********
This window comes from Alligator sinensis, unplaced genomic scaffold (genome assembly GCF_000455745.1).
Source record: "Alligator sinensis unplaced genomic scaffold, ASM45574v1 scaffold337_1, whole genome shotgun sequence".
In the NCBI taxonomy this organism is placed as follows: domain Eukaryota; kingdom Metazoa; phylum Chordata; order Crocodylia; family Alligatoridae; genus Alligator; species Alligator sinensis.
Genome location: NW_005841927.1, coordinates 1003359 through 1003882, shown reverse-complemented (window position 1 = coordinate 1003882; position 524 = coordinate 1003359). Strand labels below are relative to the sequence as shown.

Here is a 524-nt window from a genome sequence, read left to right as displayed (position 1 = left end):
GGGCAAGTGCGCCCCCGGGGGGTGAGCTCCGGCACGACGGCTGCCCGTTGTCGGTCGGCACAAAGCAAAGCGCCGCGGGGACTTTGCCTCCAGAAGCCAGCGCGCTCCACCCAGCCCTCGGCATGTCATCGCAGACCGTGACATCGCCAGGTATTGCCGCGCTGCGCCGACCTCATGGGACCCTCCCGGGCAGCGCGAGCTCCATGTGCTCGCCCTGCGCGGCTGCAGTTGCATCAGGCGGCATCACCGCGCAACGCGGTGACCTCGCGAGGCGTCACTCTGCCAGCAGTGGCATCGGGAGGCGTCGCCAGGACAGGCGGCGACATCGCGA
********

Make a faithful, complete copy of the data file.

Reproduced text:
This window comes from Alligator sinensis, unplaced genomic scaffold (genome assembly GCF_000455745.1).
Source record: "Alligator sinensis unplaced genomic scaffold, ASM45574v1 scaffold337_1, whole genome shotgun sequence".
In the NCBI taxonomy this organism is placed as follows: domain Eukaryota; kingdom Metazoa; phylum Chordata; order Crocodylia; family Alligatoridae; genus Alligator; species Alligator sinensis.
Genome location: NW_005841927.1, coordinates 1003359 through 1003882, shown reverse-complemented (window position 1 = coordinate 1003882; position 524 = coordinate 1003359). Strand labels below are relative to the sequence as shown.

Here is a 524-nt window from a genome sequence, read left to right as displayed (position 1 = left end):
GGGCAAGTGCGCCCCCGGGGGGTGAGCTCCGGCACGACGGCTGCCCGTTGTCGGTCGGCACAAAGCAAAGCGCCGCGGGGACTTTGCCTCCAGAAGCCAGCGCGCTCCACCCAGCCCTCGGCATGTCATCGCAGACCGTGACATCGCCAGGTATTGCCGCGCTGCGCCGACCTCATGGGACCCTCCCGGGCAGCGCGAGCTCCATGTGCTCGCCCTGCGCGGCTGCAGTTGCATCAGGCGGCATCACCGCGCAACGCGGTGACCTCGCGAGGCGTCACTCTGCCAGCAGTGGCATCGGGAGGCGTCGCCAGGACAGGCGGCGACATCGCGA